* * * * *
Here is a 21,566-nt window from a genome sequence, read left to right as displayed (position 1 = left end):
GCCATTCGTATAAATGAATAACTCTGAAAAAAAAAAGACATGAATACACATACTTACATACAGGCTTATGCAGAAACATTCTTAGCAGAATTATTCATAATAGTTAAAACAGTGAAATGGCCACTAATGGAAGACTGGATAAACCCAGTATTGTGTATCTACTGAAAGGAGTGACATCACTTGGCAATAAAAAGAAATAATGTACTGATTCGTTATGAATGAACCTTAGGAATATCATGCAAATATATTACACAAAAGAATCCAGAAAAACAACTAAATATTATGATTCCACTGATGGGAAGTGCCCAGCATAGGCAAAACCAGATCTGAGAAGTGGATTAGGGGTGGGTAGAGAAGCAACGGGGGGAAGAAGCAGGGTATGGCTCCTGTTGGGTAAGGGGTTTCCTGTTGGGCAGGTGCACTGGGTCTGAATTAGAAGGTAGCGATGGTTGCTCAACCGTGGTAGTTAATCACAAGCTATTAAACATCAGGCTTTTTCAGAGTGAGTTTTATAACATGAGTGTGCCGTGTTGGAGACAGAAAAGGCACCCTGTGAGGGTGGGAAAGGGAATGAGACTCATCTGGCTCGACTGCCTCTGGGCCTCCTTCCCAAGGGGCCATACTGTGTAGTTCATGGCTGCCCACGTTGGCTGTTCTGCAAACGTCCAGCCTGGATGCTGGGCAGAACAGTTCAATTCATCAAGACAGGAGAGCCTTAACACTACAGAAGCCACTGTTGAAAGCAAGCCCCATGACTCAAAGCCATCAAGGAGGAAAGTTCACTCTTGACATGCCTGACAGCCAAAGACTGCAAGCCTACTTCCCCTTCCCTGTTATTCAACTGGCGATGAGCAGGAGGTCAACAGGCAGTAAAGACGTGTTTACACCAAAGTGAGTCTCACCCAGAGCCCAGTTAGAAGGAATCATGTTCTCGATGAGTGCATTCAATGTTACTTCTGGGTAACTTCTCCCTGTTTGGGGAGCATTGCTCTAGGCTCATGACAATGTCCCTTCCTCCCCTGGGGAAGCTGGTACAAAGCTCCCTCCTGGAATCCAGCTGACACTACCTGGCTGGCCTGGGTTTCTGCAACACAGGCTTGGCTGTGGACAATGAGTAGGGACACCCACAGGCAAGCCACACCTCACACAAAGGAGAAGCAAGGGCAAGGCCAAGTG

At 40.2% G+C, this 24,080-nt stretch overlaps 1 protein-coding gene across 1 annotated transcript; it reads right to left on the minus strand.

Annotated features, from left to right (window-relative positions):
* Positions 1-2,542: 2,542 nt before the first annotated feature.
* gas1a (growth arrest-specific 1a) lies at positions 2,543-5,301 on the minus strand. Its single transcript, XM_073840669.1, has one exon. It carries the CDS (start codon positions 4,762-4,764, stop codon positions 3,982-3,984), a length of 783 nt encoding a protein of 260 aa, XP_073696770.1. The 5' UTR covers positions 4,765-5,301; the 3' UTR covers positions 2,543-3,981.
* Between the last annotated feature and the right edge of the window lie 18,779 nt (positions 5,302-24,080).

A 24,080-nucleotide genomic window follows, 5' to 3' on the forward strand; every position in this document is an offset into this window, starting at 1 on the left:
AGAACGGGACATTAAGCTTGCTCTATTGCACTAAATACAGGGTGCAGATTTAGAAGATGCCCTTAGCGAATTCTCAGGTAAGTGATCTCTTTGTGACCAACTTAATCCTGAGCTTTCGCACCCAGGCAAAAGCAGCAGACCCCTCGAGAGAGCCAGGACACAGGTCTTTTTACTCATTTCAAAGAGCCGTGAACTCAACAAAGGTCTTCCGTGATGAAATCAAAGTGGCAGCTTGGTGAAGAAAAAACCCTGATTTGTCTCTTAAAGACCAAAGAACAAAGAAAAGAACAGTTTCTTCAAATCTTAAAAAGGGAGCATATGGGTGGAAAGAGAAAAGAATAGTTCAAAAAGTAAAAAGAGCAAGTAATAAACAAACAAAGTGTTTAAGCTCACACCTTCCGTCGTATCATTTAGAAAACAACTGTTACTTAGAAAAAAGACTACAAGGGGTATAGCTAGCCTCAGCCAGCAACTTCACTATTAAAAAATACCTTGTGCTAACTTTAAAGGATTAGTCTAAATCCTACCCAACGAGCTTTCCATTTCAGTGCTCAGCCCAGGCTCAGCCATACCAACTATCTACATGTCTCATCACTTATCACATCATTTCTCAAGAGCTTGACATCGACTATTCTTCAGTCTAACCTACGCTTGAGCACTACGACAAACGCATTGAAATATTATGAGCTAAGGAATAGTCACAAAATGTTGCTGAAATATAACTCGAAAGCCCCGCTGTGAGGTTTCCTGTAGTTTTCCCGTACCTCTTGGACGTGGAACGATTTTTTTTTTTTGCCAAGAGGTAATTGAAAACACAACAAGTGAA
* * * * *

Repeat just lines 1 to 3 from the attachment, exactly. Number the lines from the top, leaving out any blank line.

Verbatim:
Here is a 21,566-nt window from a genome sequence, read left to right as displayed (position 1 = left end):
GCCATTCGTATAAATGAATAACTCTGAAAAAAAAAAGACATGAATACACATACTTACATACAGGCTTATGCAGAAACATTCTTAGCAGAATTATTCATAATAGTTAAAACAGTGAAATGGCCACTAATGGAAGACTGGATAAACCCAGTATTGTGTATCTACTGAAAGGAGTGACATCACTTGGCAATAAAAAGAAATAATGTACTGATTCGTTATGAATGAACCTTAGGAATATCATGCAAATATATTACACAAAAGAATCCAGAAAAACAACTAAATATTATGATTCCACTGATGGGAAGTGCCCAGCATAGGCAAAACCAGATCTGAGAAGTGGATTAGGGGTGGGTAGAGAAGCAACGGGGGGAAGAAGCAGGGTATGGCTCCTGTTGGGTAAGGGGTTTCCTGTTGGGCAGGTGCACTGGGTCTGAATTAGAAGGTAGCGATGGTTGCTCAACCGTGGTAGTTAATCACAAGCTATTAAACATCAGGCTTTTTCAGAGTGAGTTTTATAACATGAGTGTGCCGTGTTGGAGACAGAAAAGGCACCCTGTGAGGGTGGGAAAGGGAATGAGACTCATCTGGCTCGACTGCCTCTGGGCCTCCTTCCCAAGGGGCCATACTGTGTAGTTCATGGCTGCCCACGTTGGCTGTTCTGCAAACGTCCAGCCTGGATGCTGGGCAGAACAGTTCAATTCATCAAGACAGGAGAGCCTTAACACTACAGAAGCCACTGTTGAAAGCAAGCCCCATGACTCAAAGCCATCAAGGAGGAAAGTTCACTCTTGACATGCCTGACAGCCAAAGACTGCAAGCCTACTTCCCCTTCCCTGTTATTCAACTGGCGATGAGCAGGAGGTCAACAGGCAGTAAAGACGTGTTTACACCAAAGTGAGTCTCACCCAGAGCCCAGTTAGAAGGAATCATGTTCTCGATGAGTGCATTCAATGTTACTTCTGGGTAACTTCTCCCTGTTTGGGGAGCATTGCTCTAGGCTCATGACAATGTCCCTTCCTCCCCTGGGGAAGCTGGTACAAAGCTCCCTCCTGGAATCCAGCTGACACTACCTGGCTGGCCTGGGTTTCTGCAACACAGGCTTGGCTGTGGACAATGAGTAGGGACACCCACAGGCAAGCCACACCTCACACAAAGGAGAAGCAAGGGCAAGGCCAAGTG

At 40.2% G+C, this 24,080-nt stretch overlaps 1 protein-coding gene across 1 annotated transcript; it reads right to left on the minus strand.